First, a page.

[Immunocytochemistry of p16(INK4a) and Ki-67 as adjunctive method for routine gynecological cytology of mild and moderate dysplasia.]
ABSTRACT Especially the cytological diagnoses of mild and moderate dysplasia are often followed by unnecessary stigmatization of patients and uncertainty in further clinical follow-up and therapy. Data from 222 patients including additional investigations by high-risk human papillomavirus (HPV) testing and combined immunocytochemistry for p16(INK4a) and Ki-67 were documented, including cytological and histological follow-up. Overall for cytology, high risk HPV testing and dual staining the following characteristics concerning the presence of cervical intraepithelial neoplasia (CIN) 2+ were calculated (in %): sensitivity 100, 95.8 and 92.4, specificity -, 23.3 and 72.8, positive predictive value 53.6, 59.1 and 79.7, negative predictive value -, 82.8 and 89.3, respectively.There was a statistically significant advantage for higher specificity and positive predictive value for dual staining, especially for cytological diagnosis of low grade dysplasia. An objective individual risk stratification of patients with cytology of mild or moderate dysplasia is not available but the uncertainty in the management of these patients will be clearly reduced.
Geburtshilfe und Frauenheilkunde 10/1978; 38(9):726-34. · 0.96 Impact Factor
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ABSTRACT: The cytological differential diagnosis "dysplasia" was made in 176 cases between January 1968 and June 1975. An immediate microscopic diagnosis was possible in 18 cases (10.22%). 14 cases eluded further follow-up. In 144 cases, long term observation was carried out. In some cases up to 6 years. Cytological regression to a permanently negative smear occurred in 57 patients (39.58%). A microscopic confirmation of the diagnosis was not obtained in these patients. In cytologically persistent cases microscopic confirmation was obtained after varying times of observation. The cytological differential diagnosis was correct in comparison to the histologic findings in 82.6% of the cases. 62 cases of the total (43.05%) showed cytological persistence of the suspicious smear. A cytological progression became apparent in 25 cases (17.36%) and was always subjected to microscopic confirmation by cone biopsy or primary hysterectomy. In 71 cases with microscopic confirmation persistent dysplasia was found in 64.78% of the cases and a progression occurred in 30.98% of the cases. 21.12% showed carcinoma in situ, 7.04% (5) cases showed a microinvasive carcinoma and 2 cases (2.82%) showed an invasive carcinoma. Cervical dysplasias are apparently capable of regression in a large number of cases. However about 10% of the cases will show progression to a micro-invasive or invasive carcinoma after varying lengths of time. In order to avoid unnecessary operations and to improve our knowledge on the biology of dysplasias, observation with cytological diagnosis dysplasia (Papanicolaou 3D) is justified.Geburtshilfe und Frauenheilkunde 07/1977; 37(6):521-6. · 0.96 Impact Factor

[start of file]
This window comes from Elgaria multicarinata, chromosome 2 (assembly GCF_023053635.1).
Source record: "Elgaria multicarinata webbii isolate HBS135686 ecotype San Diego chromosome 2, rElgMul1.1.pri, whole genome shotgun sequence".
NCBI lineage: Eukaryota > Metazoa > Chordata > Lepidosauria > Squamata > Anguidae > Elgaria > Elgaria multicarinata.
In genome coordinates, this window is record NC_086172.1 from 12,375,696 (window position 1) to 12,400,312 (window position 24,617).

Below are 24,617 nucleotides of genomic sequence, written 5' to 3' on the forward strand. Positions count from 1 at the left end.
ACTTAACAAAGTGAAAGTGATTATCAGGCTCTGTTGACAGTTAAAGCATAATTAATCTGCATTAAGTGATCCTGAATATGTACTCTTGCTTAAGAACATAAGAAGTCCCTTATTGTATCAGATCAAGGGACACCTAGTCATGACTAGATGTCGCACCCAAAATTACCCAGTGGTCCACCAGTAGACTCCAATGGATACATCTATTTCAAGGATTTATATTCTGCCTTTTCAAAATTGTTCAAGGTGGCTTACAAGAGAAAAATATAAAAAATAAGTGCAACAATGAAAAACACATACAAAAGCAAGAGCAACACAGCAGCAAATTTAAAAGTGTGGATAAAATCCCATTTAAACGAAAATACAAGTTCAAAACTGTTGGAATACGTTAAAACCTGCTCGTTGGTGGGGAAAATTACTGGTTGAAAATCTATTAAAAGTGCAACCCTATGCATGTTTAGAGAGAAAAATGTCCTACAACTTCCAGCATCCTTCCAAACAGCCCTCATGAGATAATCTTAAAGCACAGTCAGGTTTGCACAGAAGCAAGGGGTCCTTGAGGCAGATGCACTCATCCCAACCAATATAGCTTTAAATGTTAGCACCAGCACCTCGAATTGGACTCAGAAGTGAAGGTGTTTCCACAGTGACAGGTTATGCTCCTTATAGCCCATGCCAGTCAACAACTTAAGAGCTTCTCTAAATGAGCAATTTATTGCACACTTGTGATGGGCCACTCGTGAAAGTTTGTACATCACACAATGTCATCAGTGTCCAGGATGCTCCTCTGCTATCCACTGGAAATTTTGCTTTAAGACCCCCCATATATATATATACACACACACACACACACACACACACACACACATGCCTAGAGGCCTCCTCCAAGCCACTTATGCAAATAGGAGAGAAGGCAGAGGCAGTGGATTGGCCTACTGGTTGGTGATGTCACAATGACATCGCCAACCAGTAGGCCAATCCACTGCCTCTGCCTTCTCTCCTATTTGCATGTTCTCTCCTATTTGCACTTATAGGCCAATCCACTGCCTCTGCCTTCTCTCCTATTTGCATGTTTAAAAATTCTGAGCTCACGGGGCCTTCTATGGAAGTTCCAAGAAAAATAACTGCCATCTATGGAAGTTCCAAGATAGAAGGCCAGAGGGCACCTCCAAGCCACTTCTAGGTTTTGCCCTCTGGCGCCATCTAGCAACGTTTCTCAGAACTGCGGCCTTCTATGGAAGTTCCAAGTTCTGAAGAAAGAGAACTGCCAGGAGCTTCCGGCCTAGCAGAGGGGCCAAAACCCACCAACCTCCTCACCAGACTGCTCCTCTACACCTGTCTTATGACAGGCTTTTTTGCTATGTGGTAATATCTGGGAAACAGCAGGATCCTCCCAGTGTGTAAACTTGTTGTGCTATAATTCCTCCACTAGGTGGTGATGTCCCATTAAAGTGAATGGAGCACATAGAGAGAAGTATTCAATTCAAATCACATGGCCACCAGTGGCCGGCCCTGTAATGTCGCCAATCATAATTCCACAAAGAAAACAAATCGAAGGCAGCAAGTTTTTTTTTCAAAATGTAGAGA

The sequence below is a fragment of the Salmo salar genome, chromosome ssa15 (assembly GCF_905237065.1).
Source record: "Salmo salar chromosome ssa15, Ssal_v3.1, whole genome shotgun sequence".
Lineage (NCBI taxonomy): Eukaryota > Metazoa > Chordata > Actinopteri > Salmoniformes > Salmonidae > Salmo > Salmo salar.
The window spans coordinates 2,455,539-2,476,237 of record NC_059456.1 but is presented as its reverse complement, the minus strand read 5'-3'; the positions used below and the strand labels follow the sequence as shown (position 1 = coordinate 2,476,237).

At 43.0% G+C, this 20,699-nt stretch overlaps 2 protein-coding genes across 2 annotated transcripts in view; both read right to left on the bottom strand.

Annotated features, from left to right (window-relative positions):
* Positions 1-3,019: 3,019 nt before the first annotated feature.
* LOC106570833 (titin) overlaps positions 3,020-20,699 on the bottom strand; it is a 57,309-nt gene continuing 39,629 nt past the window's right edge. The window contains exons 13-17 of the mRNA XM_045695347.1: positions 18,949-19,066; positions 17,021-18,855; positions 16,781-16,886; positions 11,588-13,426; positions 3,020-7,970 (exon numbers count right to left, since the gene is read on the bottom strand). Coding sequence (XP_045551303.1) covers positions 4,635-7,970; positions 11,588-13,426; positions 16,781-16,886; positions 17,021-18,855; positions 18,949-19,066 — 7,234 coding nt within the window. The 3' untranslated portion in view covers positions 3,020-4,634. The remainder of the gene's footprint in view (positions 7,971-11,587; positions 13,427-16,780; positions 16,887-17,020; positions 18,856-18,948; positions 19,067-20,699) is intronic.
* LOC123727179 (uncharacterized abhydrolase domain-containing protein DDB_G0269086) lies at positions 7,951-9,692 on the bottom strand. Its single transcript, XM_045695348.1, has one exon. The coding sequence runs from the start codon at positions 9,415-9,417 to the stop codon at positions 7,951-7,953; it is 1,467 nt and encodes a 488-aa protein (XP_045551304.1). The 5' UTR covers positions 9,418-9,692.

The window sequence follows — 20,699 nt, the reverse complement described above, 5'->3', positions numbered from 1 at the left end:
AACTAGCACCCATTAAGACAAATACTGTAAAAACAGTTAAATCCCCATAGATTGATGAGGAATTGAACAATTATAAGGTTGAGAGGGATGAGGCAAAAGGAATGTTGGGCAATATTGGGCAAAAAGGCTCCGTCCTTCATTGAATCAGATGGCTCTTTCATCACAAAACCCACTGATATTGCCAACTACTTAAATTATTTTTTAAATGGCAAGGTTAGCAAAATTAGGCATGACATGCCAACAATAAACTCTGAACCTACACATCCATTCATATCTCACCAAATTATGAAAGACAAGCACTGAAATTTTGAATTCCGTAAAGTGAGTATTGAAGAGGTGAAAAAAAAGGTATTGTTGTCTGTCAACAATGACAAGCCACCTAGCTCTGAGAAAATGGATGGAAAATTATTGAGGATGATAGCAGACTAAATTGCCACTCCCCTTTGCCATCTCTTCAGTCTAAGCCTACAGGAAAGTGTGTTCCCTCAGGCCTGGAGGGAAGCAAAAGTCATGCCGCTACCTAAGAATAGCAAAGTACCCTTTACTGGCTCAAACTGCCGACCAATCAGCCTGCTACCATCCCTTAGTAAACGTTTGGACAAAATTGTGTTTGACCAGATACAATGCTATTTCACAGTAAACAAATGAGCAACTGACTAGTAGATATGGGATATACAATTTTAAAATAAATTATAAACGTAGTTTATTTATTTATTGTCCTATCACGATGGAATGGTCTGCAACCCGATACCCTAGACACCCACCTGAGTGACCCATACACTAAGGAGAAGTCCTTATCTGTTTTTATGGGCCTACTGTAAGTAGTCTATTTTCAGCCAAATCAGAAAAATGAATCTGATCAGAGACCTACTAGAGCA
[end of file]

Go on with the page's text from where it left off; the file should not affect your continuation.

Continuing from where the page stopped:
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ABSTRACT: Five hundred and fifty-five women with cervical cytologically diagnosed mild cervical dysplasia were followed by cytology without major treatment. Biopsies were performed in 14% resulting in no significant influence on the outcome of the studied material. Regression to normal occurred in 62% (follow-up 39 months), progression to severe dysplasia/carcinoma in situ/invasive carcinoma in 16% (invasive carcinoma: two patients), and persistence of dysplasia in 22%. Life table analysis calculated the risk of progression of mild dysplasia to be 250 to 800/100,000 women/year. A comparison with the incidence of carcinoma in situ, four of 100,000 women/year, illustrates the yearly risk for a woman with mild dysplasia as 560 times greater than for a woman without cervical dysplasia to develop severe dysplasia/carcinoma in situ/invasive carcinoma.Obstetrics and Gynecology 06/1986; 67(5):665-9. DOI:10.1016/0020-7292(87)90258-X · 4.37 Impact Factor